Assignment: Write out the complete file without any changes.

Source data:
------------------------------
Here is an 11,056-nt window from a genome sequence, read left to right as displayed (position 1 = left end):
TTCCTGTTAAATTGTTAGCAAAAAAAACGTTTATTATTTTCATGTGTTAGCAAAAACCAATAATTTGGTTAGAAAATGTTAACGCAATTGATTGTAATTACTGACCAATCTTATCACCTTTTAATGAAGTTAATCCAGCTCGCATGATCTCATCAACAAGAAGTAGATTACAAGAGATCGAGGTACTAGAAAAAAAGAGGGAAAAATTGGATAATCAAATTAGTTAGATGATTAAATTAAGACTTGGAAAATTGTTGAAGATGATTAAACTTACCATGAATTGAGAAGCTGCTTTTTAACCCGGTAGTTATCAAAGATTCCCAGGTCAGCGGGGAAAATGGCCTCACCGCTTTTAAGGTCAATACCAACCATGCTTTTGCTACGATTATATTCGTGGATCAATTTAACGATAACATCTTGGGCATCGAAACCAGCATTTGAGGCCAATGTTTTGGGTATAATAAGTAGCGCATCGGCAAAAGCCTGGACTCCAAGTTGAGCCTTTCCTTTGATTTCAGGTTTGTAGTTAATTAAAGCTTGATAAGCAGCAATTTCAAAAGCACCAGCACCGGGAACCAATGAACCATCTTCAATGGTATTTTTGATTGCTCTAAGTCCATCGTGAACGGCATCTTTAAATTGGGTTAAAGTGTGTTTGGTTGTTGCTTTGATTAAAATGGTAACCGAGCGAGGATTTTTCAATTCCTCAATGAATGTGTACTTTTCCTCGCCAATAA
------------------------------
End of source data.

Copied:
Here is an 11,056-nt window from a genome sequence, read left to right as displayed (position 1 = left end):
TTCCTGTTAAATTGTTAGCAAAAAAAACGTTTATTATTTTCATGTGTTAGCAAAAACCAATAATTTGGTTAGAAAATGTTAACGCAATTGATTGTAATTACTGACCAATCTTATCACCTTTTAATGAAGTTAATCCAGCTCGCATGATCTCATCAACAAGAAGTAGATTACAAGAGATCGAGGTACTAGAAAAAAAGAGGGAAAAATTGGATAATCAAATTAGTTAGATGATTAAATTAAGACTTGGAAAATTGTTGAAGATGATTAAACTTACCATGAATTGAGAAGCTGCTTTTTAACCCGGTAGTTATCAAAGATTCCCAGGTCAGCGGGGAAAATGGCCTCACCGCTTTTAAGGTCAATACCAACCATGCTTTTGCTACGATTATATTCGTGGATCAATTTAACGATAACATCTTGGGCATCGAAACCAGCATTTGAGGCCAATGTTTTGGGTATAATAAGTAGCGCATCGGCAAAAGCCTGGACTCCAAGTTGAGCCTTTCCTTTGATTTCAGGTTTGTAGTTAATTAAAGCTTGATAAGCAGCAATTTCAAAAGCACCAGCACCGGGAACCAATGAACCATCTTCAATGGTATTTTTGATTGCTCTAAGTCCATCGTGAACGGCATCTTTAAATTGGGTTAAAGTGTGTTTGGTTGTTGCTTTGATTAAAATGGTAACCGAGCGAGGATTTTTCAATTCCTCAATGAATGTGTACTTTTCCTCGCCAATAA